The big topic at the State Capitol this week was medical marijuana. Although plenty of other issues were scheduled for committee hearings or floor debate, everyone’s focus seemed to be on what would happen with the two competing medical marijuana bills. Utah currently has in place a very narrow medical marijuana law that allows for CBD oil to be used for people suffering from uncontrollable seizures after all other medical options have been exhausted.

For those of you not familiar with the medical marijuana debate, a very simplified breakdown of the two most discussed components in the marijuana plant are tetrahydrocannabinol (THC) and Cannabidiol (CBD). THC is the main psychoactive part of the plant that give a “high;” CBD does not produce a high, and the limited research available has indicated it has anticonvulsant, anti-inflammatory, and antiemetic properties. There isn’t much research on medical marijuana because it is classified federally as a Schedule I Controlled Substance, which means by federal definition it has high potential for abuse and is of no acceptable medicinal use. This has limited any federal research funds since the 1970s. Since doctors and pharmacies/pharmacists have DEA licenses issued by a federal agency, those states that allow medical marijuana have to create “recommending” and dispensing laws that exist outside of the normal prescribing and dispensing system we are used to using for all other drugs.

In 2014, Sen. Mark Madsen (R-Saratoga Springs) surprised nearly everyone with the late introduction of a California-modeled medical marijuana bill. It passed a Senate committee and came within one vote of passing the State Senate, which was shocking for such a conservative state. Legislative leadership directed that the issue be studied over the interim and an unprecedented three consecutive Health & Human Services Interim Committee meetings were dedicated solely to this topic. The testimony given was wide ranging from medical professionals, law enforcement, and people suffering with severe medical conditions. Out of those hearings emerged two competing bills: A refined, round-2 version by Sen. Madsen; and a much narrower option proposed by Sen. Evan Vickers (R-Cedar City) and Rep. Brad Daw (R-Orem). Sen. Vickers is a pharmacist by profession and viewed as the legislative guru on all drug-related issues. The Vickers-Daw proposal ultimately won the backing of the interim committee, but that didn’t stop Sen. Madsen from drafting his bill as well. I’ll list the main components of each bill below, but for a fun legislative read you can access the full bill.

With a bit of legislative drama, Sen. Madsen demanded his bill be sent to the Senate Judiciary, Law Enforcement & Criminal Justice committee (of which he is the chairman) for a hearing, claiming he wouldn’t get a fair hearing in the Senate Health & Human Services Committee chaired by Sen. Vickers. Sen. Madsen’s SB 73 passed the committee with a vote of 4-1-2, while on the same day, Sen. Vickers’ SB 89 was heard in the Senate Health & Human Services hearing and passed with a vote of 6-0-0. This sets up a battle on the floor of the Senate where both bills will be debated. However, Sen. Vickers SB 89 was heard in a committee hearing that took place earlier in the day than Sen. Madsen’s SB 73, which means that SB 89 is higher on the reading calendar and will receive a floor debate nine bills ahead of SB 73. In addition, the LDS church released a statement on Friday afternoon announcing its opposition to Sen. Madsen’s SB 73 and neutrality on Sen. Vickers SB 89. The LDS church doesn’t often weigh in publicly on bills, so this is sure to add intrigue to an already emotionally charged issue. Stay tuned for an update on the floor battle that will likely decide which bill advances to the State House.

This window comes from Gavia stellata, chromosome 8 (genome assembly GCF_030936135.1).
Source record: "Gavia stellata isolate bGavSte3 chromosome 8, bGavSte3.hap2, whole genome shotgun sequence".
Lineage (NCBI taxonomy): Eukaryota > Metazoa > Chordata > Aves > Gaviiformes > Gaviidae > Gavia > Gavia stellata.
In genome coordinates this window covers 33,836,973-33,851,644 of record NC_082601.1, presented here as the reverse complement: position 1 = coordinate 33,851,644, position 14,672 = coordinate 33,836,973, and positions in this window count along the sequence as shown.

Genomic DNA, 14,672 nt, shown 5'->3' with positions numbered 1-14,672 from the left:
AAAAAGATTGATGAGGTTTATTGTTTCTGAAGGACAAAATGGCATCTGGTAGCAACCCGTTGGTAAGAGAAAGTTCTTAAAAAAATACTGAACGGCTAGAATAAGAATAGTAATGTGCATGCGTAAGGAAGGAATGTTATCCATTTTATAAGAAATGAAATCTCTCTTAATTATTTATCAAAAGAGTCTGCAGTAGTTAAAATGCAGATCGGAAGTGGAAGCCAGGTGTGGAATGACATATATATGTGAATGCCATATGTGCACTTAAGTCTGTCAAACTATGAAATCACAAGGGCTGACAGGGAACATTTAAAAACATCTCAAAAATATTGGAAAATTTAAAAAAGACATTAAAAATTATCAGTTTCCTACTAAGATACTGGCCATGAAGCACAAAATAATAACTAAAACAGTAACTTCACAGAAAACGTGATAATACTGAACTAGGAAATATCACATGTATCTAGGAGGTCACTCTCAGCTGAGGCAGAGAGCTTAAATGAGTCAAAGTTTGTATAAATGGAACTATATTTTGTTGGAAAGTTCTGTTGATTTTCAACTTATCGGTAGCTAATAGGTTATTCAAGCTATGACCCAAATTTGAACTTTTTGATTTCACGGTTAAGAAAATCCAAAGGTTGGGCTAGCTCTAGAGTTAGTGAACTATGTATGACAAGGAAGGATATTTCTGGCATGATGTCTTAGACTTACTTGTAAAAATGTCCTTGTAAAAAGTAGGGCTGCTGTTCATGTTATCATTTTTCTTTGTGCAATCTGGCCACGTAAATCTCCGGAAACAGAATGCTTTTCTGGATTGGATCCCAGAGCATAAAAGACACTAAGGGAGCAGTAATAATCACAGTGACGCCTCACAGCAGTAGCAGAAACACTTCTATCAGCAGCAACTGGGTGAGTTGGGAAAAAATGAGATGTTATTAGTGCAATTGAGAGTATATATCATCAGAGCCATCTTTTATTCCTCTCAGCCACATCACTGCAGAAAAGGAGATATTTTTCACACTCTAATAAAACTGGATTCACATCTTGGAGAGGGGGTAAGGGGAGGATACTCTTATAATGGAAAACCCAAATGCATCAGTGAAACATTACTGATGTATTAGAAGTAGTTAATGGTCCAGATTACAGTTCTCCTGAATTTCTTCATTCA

You can check here for other introduced bills that might be of interest to firm clients. Feel free to reach out to me if there are bills or issues I can assist on for firm clients.

SB 73 Medical Cannabis Amendments by Sen. Madsen

  • Would allow access to the whole marijuana plant in a variety of forms (both THC and CBD)
  • Qualifying illnesses: acquired or autoimmune deficiency syndromes, Alzheimer’s, amyotrophic lateral sclerosis, cancer, Crohn’s disease, epilepsy, multiple sclerosis, PTSD related to military service, and chronic pain.
  • Would allow for creation of a “Compassionate Use Board” to hear appeals from those that don’t have a qualifying illness
  • Creates a license and regulatory scheme for growers, producers, and dispensers
  • Training and limitations for recommending physicians
  • Would require a doctor’s recommendations for a patient to receive a medical marijuana card valid for up to two years
  • Would permit medical marijuana production facilities in any commercial or industrial zoned area (prohibition on local zoning to further limit locations).

SB 89 Medical Cannabidiol Amendments by Sen. Evan Vickers

  • Would limit access to CBD oil only and in limited forms (tablet, capsule, concentrated oil, trans-dermal preparation or sub-lingual preparation)
  • Qualifying illnesses: Epilepsy, nausea and vomiting during chemo therapy, for appetite stimulation caused by AIDS or HIV, muscle spacticity/movement disorder, and neuropathic pain conditions
  • Creates a license and regulatory scheme for growers, producers, and dispensers
  • Training and limitations for recommending physicians
  • Would require a doctor’s recommendations for a patient to receive a CBD oil medical marijuana card valid for up to two years.
  • Would authorize the University of Utah and Utah State University to conduct medical research on CBD oil and have patient studies
  • Would require dispensaries to submit information to the Controlled Substances Database (similar to reporting requirement by pharmacies)
  • Would allow political subdivisions to adopt more restrictive zoning requirements if desired than are outlined in the bill.